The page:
In the 1990s, Kevin Scott Miller raped a 14-year-old girl, violently choked a 21-year-old woman he met at a bar and strangled a prostitute with a drawstring from his own jacket.
His psychopathic score was measured by psychiatrist to be in the 86th percentile.
And in 2016, Kevin Scott Miller was living at a halfway house in Chilliwack, the Community Correctional Centre on Rowat Avenue.
Miller has not reoffended in a violent way, although he is back in custody, having violated his long-term supervision order by purchasing cannabis. But his very presence in the community at a centre from which he could walk away is shocking to some in the community.
As for those who work at Community Correctional Centres (CCC), they are in a crisis in their ability to deal with offenders such as Miller, according to the Union of Safety and Justice Employees (USJE).
The Chilliwack location is the only CCC in British Columbia and one of 14 across the country where parole officers supervise the highest-risk offenders as they are released back into the community.
More than two thirds of parole officers reported in an internal USJE survey that they were “very concerned about the fact that they did not feel they could protect the public,” according to USJE national vice-president David Neufeld.
“Speaking to our members at the Chilliwack Community Correctional Centre, the issue of workload is truly something that they are concerned about,” Neufeld told The Progress.
The problem facing parole officers in Canada isn’t new. Five years ago, under the Stephen Harper Conservatives’ so-called Deficit Reduction Action Plan, the ratio of parole officers to offenders went from one to eight up to one to 13.
“The parole officers are telling us that it’s difficult to manage with the time that they’ve got,” Neufeld said.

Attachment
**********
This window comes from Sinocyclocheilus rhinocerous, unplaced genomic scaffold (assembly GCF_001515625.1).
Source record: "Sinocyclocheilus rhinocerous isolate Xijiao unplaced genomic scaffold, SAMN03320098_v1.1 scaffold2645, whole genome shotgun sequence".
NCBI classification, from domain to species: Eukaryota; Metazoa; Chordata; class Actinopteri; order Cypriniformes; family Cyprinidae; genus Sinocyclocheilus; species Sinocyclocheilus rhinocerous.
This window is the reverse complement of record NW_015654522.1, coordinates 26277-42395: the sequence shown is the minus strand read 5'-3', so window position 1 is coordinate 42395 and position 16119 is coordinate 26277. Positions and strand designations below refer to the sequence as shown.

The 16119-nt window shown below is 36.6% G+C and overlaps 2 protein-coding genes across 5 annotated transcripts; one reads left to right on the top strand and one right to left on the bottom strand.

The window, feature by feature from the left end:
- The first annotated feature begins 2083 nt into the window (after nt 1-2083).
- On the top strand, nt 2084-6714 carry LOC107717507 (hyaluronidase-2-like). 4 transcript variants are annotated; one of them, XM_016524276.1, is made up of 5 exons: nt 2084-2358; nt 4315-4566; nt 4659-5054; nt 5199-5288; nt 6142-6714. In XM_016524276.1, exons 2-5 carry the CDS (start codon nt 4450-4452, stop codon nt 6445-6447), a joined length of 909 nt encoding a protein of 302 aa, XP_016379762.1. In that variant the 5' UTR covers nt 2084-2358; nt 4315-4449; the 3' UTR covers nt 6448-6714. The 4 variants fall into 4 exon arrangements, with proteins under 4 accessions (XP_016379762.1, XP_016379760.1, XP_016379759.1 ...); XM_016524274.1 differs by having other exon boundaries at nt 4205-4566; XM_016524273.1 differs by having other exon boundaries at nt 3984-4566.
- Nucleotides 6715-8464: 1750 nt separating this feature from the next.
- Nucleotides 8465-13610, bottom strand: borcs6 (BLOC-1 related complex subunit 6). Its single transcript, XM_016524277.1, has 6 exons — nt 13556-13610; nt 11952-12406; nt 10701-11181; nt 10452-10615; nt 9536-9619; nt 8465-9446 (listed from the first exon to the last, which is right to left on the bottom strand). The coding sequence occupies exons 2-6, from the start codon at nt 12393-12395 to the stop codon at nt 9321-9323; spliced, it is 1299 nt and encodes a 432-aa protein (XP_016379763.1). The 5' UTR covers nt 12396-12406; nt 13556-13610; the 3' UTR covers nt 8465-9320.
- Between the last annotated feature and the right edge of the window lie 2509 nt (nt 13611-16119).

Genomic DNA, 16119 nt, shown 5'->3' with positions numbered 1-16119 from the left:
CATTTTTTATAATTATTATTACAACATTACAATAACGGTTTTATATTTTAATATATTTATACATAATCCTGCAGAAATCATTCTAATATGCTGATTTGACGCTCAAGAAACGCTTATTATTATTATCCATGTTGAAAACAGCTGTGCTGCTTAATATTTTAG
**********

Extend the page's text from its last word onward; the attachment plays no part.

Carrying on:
As an example, Neufeld said parole officers might deal with a gang member who has served time and is looking to get back into society and stay away from former associates. If the officer doesn’t have enough time to meet with the offender and discuss what they are going through, the risk to the offender and the public increases.
In addition to the workload caused by the government cutbacks, in 2017 under the Liberal government pressure was put on the Correctional Service of Canada to get Indigenous offenders back into the community. That means pressure to get offenders in front of parole boards after just one program is completed in jail.
“Just because a guy has completed a program, he may not be ready for release,” Neufeld said.
If that offender hasn’t dealt with his or her criminogenic risk factors, it puts more pressure on the PO to manage him or her in the community.
“I can tell you the CCCs play a critical role in the reintegration of the offenders who are particularly high risk because if they don’t have the supports they need when they come back into the community, that’s when they are at greater risk,” Neufeld said.
The USJE issued its “Crisis in Corrections” news release on Monday, just days before Members of Parliament head back to Ottawa. The timing is meant to urge the federal government to take immediate action to address the challenges of frontline workers dealing with high-risk offenders.
Asked about the CCC in Chilliwack and concerns of union members, Chilliwack-Hope MP Mark Strahl said the primary responsibility of government is to protect the health and safety of law-abiding citizens.
“I met with members of the staff at the local Community Correctional Centre earlier this year to listen to their concerns, which were very troubling,” he said in a statement. “I raised the issue with former Public Safety Minister Ralph Goodale, but didn’t receive a satisfactory response. I’m hopeful that the new minister [Bill Blair] will place a higher priority on this file.”
A spokesperson from Correctional Service Canada said Wednesday no one was yet available to comment on the union’s concerns.
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